These listeners are the step before non-listeners. They are quite similar to the non-listener; they are more interested in what they have to say. Instead of paying attention to what you are telling them, they can use your words as a form of introduction for their talk and they don’t mind interrupting you to let you know their thoughts, even if you haven’t finished. Minimal listeners tend to be less patient. They don’t care much for visual communication. They might start rolling their eyes, checking their smart devices or start fidgeting. 

3. Pretend listeners

This listener type listens to your words, but doesn’t hear the feelings you’re conveying with your words. The pretend listeners observe your character, judge what you say and then decide on their response. Depending on how well they pretend, it can be difficult to tell the difference. 

4. Active listeners

This type of listener is what makes listening a superpower. Active listeners pay absolute attention to what you are saying and to what you are communicating nonverbally.  They show their interest by nodding or giving short reassuring responses. They do not interrupt and they ignore everything and everyone else around them. You become the centre of their universe. 

Be honest, which type are you?

Non, minimal, pretend or active listener? 

I hope you’re ready for the truth? We’re probably all these types of listeners at different times and situations, depending on the conversation, the conversation partner, the circumstances and how we feel. As much as we would like to be active listeners all the time, we have to face it, it’s not always possible. Imagine, you receive a call from a friendly call centre wanting to sell you their latest high priced product. That’s probably the situation I turn into the non-listener and interrupt the caller in a friendly way and just say “I’d like to save us both the time, I’m not interested, but thank you anyway.” Do you see what I mean?

Being aware of these different types of listeners and accepting the fact that we all can transform into these types is the first step to changing our behaviour. We have to set our priorities accordingly. It’s our decision what type of listener we want to be. I’ll let you in on a secret. When someone needs me to be an active listener and I can’t be just that, then I’ll ask them, if we could have the conversation at a later time, when I know I can listen actively. The benefit on both sides is significant. There is no shame in admitting you’re not ready and it’s better than turning into a different type of listener.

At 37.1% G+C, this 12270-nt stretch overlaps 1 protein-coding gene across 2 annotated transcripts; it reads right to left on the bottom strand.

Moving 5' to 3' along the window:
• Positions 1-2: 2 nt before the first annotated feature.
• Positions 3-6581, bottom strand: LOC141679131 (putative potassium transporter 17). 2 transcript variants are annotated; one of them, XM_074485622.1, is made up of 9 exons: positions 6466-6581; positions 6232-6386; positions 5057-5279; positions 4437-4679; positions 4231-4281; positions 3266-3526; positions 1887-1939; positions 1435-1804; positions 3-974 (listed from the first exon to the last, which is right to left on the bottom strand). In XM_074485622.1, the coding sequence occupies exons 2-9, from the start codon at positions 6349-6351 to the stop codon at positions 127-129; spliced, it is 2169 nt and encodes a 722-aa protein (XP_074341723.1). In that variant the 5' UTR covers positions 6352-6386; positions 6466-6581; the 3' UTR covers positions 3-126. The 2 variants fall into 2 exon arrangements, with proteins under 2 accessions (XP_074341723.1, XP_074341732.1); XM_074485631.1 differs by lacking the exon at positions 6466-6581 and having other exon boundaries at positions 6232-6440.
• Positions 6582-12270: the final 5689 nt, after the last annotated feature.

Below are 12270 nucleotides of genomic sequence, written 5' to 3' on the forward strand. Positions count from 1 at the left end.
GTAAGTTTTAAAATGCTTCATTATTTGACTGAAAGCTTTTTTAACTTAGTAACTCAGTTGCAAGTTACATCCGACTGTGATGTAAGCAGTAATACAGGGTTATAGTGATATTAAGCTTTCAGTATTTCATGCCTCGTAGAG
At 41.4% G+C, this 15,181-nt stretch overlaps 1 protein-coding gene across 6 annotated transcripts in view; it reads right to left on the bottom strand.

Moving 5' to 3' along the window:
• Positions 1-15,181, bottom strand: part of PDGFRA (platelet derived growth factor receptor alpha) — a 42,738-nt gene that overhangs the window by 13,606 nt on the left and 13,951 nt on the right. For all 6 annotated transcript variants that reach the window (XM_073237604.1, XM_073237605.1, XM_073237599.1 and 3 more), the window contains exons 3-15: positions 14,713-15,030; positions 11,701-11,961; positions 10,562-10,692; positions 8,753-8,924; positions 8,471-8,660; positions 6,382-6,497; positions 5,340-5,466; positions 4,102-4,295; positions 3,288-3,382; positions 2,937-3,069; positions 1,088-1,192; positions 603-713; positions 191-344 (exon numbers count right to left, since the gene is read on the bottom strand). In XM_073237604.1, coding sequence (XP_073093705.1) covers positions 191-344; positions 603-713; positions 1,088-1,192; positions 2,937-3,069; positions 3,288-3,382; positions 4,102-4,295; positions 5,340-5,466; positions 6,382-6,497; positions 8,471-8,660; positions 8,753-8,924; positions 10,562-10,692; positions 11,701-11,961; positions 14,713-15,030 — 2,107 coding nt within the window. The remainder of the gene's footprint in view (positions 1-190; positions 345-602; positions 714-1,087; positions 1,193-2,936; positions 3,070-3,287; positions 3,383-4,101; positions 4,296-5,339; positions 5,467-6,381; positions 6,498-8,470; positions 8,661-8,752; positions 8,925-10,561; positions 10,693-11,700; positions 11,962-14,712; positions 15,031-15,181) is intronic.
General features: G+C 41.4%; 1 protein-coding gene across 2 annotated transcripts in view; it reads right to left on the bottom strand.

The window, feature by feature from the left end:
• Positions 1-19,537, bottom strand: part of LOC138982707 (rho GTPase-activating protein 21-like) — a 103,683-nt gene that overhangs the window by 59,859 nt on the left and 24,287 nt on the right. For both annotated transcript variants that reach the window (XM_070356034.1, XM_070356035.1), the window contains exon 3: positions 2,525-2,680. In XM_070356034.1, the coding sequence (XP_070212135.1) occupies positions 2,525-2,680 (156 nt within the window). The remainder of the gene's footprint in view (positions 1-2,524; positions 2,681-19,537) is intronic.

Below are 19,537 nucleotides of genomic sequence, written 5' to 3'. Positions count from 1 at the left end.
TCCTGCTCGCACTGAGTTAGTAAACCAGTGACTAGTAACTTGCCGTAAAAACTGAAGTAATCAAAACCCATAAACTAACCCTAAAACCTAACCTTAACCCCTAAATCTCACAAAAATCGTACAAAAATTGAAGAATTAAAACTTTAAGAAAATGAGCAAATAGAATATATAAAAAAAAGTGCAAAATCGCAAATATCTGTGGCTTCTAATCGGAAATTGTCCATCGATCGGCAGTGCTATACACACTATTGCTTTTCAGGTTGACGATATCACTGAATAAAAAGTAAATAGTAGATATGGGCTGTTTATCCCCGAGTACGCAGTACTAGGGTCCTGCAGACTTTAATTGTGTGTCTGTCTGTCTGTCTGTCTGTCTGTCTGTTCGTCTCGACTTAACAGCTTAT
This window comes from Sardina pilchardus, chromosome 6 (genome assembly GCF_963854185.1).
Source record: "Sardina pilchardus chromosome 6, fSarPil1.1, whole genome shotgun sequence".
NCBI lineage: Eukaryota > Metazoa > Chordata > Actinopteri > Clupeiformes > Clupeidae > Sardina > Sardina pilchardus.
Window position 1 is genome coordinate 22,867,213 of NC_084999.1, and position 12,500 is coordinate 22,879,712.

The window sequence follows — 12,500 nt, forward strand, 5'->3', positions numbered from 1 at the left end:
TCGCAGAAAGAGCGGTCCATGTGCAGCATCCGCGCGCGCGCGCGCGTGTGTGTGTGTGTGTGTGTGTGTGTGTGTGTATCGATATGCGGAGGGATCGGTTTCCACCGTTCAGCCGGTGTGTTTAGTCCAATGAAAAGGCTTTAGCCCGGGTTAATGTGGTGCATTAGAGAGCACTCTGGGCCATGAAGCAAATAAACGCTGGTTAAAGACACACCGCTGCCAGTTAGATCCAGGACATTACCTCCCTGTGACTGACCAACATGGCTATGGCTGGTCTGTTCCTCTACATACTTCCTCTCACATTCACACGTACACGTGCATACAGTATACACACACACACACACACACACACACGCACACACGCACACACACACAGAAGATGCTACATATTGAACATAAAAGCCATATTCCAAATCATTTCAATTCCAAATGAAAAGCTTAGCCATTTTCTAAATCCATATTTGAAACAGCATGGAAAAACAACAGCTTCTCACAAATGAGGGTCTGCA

That just about wraps it up for today

One more thing though, Yvette and I have set up an early interest page for an upcoming programme about perfecting your presentation in English. Check out all the information about it here.

I hope you’ve found this useful and you’ll join me again for more tips and solutions, which have helped my students face their challenges in communicating successfully in English and getting their point across.

Have a wonderful time and take care

Nadia

PS If you like what I’ve shared with you and you want to share it, then please do! Have you checked out our podcast yet? You can find it on iTunes and Spotify. Sign up, so you don’t miss the next episode.

 

The Must-Have Superpower: Listening

superpower listening

Listening is the Must-Have Superpower

Yes, you’ve read correctly. I’ll repeat it again for you. Listening is the must-have superpower.

Are you somewhat confused about this statement? Then please bear with me, while I explain and give you four steps on how to perfect your listening skills and become a great communicator.

Preferably you enjoy having conversations with people. Conversations are dialogues, i.e. one person says something while the other person is listening and vice versa. If you’ve watched famous speakers, presenters and entertainers closely, you will have noticed one skill they all have in common. It’s listening. Why is it so important? When listening carefully to what your conversation partners are saying, you are showing them that you respect them. You are spending your valuable time listening to their hopes, thoughts, ideas and anxieties.